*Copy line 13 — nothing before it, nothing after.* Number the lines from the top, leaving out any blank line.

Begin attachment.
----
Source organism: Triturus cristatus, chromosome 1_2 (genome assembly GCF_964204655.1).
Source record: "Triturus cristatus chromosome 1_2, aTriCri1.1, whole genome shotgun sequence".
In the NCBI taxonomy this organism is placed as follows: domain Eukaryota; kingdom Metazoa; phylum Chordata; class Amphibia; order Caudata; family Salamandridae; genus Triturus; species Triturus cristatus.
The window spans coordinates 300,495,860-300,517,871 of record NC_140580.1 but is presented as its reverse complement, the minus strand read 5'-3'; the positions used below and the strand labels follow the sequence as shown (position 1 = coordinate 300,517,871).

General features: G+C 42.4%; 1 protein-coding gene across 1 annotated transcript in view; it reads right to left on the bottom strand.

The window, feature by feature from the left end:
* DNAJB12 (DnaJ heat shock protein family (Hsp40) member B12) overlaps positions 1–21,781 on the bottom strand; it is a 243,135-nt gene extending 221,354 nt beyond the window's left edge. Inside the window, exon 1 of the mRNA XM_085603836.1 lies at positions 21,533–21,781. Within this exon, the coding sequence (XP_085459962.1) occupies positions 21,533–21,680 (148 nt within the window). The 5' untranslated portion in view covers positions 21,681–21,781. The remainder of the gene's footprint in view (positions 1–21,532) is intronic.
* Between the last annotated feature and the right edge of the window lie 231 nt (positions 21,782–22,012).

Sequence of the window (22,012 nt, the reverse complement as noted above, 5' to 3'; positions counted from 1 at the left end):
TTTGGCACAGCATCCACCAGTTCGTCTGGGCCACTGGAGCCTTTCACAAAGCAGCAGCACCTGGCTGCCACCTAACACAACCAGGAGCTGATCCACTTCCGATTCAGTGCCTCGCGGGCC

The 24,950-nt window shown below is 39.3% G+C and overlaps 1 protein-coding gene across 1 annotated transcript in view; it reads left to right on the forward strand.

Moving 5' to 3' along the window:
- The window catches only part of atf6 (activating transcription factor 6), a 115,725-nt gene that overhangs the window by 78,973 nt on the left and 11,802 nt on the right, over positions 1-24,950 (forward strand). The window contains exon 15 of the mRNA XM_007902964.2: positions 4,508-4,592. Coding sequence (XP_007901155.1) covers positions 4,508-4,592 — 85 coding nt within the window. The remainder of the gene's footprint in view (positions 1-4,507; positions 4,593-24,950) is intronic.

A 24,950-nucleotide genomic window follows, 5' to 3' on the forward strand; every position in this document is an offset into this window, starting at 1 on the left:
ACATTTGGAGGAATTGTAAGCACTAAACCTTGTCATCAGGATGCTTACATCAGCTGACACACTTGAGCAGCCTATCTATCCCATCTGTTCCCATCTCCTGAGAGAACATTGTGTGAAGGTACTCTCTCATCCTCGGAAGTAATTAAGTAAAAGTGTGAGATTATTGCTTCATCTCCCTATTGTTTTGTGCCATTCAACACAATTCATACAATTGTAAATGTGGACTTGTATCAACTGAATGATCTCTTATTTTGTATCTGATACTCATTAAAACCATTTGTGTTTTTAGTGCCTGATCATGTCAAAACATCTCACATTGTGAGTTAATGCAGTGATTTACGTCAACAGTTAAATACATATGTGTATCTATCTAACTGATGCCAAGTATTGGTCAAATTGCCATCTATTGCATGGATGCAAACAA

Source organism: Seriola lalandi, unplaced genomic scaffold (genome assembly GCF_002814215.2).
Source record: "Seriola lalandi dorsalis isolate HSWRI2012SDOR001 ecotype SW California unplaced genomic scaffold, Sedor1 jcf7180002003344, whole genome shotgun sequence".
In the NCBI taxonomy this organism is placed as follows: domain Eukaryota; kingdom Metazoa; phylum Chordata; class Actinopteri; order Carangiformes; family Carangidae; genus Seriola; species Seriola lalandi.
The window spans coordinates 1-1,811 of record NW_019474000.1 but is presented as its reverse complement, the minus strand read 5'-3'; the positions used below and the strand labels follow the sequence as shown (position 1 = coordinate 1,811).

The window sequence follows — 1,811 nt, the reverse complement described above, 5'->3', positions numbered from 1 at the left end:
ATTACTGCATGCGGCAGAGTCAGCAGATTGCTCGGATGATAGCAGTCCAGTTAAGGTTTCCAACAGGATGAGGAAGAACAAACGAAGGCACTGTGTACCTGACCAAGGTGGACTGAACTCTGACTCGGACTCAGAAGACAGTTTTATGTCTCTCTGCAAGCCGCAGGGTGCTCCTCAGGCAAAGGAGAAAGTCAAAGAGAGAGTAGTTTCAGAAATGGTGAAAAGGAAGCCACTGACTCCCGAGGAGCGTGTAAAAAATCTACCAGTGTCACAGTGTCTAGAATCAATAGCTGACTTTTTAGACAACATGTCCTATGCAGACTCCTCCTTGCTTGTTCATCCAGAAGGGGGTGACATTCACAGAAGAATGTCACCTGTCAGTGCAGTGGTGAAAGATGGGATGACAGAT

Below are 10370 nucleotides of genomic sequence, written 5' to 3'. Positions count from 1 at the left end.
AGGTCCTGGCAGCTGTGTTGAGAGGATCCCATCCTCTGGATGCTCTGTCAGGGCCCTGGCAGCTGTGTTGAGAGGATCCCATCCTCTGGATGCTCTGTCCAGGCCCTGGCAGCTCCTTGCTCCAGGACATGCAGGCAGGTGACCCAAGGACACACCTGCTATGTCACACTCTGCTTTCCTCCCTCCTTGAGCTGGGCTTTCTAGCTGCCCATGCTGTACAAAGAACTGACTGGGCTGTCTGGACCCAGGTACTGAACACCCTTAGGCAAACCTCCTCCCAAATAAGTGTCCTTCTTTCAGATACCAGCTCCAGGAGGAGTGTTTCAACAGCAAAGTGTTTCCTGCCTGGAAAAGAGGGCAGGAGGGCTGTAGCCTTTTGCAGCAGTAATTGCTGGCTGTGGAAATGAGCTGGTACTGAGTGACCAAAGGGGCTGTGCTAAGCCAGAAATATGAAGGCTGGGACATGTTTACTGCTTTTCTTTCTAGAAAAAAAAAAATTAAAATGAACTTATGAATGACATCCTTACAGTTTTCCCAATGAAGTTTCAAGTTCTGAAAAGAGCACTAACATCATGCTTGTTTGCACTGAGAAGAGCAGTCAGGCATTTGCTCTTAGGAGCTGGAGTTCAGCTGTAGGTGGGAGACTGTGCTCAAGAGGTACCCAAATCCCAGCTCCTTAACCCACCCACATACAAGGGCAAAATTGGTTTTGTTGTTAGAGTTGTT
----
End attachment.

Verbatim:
- The window catches only part of atf6 (activating transcription factor 6), a 115,725-nt gene that overhangs the window by 78,973 nt on the left and 11,802 nt on the right, over positions 1-24,950 (forward strand). The window contains exon 15 of the mRNA XM_007902964.2: positions 4,508-4,592. Coding sequence (XP_007901155.1) covers positions 4,508-4,592 — 85 coding nt within the window. The remainder of the gene's footprint in view (positions 1-4,507; positions 4,593-24,950) is intronic.